Because of ILD, the lung becomes increasingly stiff, causing the pulmonary vessels to become occluded and unable to carry much blood. When this happens, pressure builds up causing pulmonary hypertension.
You may be interested in: Pulmonary Edema: Symptoms and Causes
RA treatment-induced lung disease
Many of the drugs used in RA are associated with lung injury as an adverse effect. This adverse effect is especially seen in the use of methotrexate which is an immunomodulator and anti-inflammatory. These drugs cause fibrosis of the lungs.
The pleura are two layers that envelop the lung and separate it from other tissues. Pleural involvement is a frequent manifestation of lung disease in RA. According to a study on RA and its relationship with the lung carried out in 2008:
“The prevalence of pleural involvement is estimated to be 5%, although only 20% of patients have symptoms related to pleural disease and 40% to 75% pleural involvement has been reported in autopsy series.”
This involvement causes the pleura to fill with fluid continuously and it has to be drained; that is, a tube connecting the outside with the pleura has to be placed to remove the fluid.
Small lumps may form in the lungs known as pulmonary rheumatoid nodules. Lung nodules usually have no signs or symptoms and don’t pose a risk of lung cancer.
However, in some cases, cavities can develop within a nodule, which can become over-infected and create communication with other tissues, spreading infection.
The air passages through which air enters and exits, i.e. bronchi, bronchioles, and alveolar sacs, can be affected. The immune system continually attacks them, causing them to thicken and become obstructed, blocking the passage of air.
Diagnosis and treatment of RA lung disease
If you have rheumatoid arthritis and have respiratory symptoms, you need to see your doctor. An example of these symptoms may be shortness of breath that cannot be explained by any other cause.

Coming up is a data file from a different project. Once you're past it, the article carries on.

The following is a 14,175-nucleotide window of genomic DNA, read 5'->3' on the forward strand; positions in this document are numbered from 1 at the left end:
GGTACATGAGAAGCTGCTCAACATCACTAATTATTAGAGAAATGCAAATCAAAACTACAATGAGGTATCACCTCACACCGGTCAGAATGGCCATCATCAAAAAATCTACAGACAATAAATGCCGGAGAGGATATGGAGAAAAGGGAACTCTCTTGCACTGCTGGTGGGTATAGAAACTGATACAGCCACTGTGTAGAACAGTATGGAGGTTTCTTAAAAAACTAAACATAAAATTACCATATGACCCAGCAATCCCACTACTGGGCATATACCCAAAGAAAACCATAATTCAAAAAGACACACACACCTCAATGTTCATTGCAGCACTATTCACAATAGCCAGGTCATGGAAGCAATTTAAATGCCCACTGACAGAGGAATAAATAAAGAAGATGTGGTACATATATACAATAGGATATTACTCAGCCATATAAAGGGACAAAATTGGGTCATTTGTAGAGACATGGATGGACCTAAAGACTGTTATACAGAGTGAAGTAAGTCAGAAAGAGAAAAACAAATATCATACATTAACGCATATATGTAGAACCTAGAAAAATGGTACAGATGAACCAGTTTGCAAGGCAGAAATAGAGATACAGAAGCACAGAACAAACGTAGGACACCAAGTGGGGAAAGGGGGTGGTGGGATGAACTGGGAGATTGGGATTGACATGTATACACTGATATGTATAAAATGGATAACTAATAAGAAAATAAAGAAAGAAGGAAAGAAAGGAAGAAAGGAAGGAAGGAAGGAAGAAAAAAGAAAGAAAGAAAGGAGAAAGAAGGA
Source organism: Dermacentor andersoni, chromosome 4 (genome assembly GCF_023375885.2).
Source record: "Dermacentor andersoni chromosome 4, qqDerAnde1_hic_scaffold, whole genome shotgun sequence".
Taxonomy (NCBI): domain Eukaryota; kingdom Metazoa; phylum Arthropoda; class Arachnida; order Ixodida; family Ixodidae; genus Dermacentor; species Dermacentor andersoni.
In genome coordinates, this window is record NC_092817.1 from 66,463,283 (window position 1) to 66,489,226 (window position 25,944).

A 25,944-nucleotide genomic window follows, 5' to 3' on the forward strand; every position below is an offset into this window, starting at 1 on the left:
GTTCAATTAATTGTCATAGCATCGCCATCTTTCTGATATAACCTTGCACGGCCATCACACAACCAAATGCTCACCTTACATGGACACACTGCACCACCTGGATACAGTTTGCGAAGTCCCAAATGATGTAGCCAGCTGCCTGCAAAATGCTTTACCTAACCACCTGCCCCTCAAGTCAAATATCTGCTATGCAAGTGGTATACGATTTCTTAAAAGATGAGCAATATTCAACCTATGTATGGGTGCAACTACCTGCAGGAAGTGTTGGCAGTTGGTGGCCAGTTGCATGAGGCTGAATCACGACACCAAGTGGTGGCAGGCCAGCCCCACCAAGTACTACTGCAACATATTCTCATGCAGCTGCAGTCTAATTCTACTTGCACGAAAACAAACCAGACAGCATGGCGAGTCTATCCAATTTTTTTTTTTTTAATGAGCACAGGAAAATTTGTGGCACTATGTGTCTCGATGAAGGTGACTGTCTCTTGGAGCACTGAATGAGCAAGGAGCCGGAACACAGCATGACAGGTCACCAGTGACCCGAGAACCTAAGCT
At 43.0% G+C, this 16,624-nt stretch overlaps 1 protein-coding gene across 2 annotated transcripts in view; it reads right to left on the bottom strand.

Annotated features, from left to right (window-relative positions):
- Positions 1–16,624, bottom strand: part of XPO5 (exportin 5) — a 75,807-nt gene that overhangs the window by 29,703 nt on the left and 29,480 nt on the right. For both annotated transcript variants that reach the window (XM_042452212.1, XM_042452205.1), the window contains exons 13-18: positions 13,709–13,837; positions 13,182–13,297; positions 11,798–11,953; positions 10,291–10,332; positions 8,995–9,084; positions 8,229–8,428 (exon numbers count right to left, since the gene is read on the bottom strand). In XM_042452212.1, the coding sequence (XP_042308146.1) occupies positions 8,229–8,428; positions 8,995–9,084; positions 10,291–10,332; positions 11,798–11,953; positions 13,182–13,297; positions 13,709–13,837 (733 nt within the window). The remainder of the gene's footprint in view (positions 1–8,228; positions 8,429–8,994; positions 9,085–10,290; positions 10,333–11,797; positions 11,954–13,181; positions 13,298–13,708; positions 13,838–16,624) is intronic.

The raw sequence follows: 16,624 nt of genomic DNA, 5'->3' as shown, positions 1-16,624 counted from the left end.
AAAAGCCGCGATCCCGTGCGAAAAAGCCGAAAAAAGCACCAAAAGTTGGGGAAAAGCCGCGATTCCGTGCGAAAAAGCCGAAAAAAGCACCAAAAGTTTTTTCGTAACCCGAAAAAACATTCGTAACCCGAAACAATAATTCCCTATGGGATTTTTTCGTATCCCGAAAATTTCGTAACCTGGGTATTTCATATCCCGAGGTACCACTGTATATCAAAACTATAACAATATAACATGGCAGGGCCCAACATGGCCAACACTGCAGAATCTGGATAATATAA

Diagnosis is based primarily on imaging tests, clinical history, respiratory function tests, and a biopsy – a small piece of lung is examined under a microscope.
Treatment of lung involvement is by continued medication for rheumatoid arthritis. However, if the pulmonary involvement is caused by this exact medication, it should be withdrawn and replaced by one that doesn’t cause pulmonary toxicity.It might interest you...
All cited sources were thoroughly reviewed by our team to ensure their quality, reliability, currency, and validity. The bibliography of this article was considered reliable and of academic or scientific accuracy.
- Castellanos-Gutiérrez, M. Á., Maestre-Serrano, R., & Santiago-Henríquez, E. (2019). Pulmonary manifestations of rheumatoid arthritis: cor pulmonale. Revista Colombiana de Reumatologia, 26(2), 129–131. https://doi.org/10.1016/j.rcreu.2018.03.002
- Metotrexato: toxicidad pulmonar, hepática y hematológica. (n.d.). Retrieved April 15, 2020, from http://scielo.isciii.es/scielo.php?script=sci_arttext&pid=S1699-695X2016000300005
- Gilberto González Velásquez, E. (2008). Artritis reumatoide y pulmón (Vol. 67, Issue 2). www.medigraphic.com
- Rojas-Serrano, J., Mejía, M., & Gaxiola, M. (2012). Enfermedad pulmonar intersticial asociada a la artritis reumatoide. Revista de Investigación Clínica, 64(6), 558-566.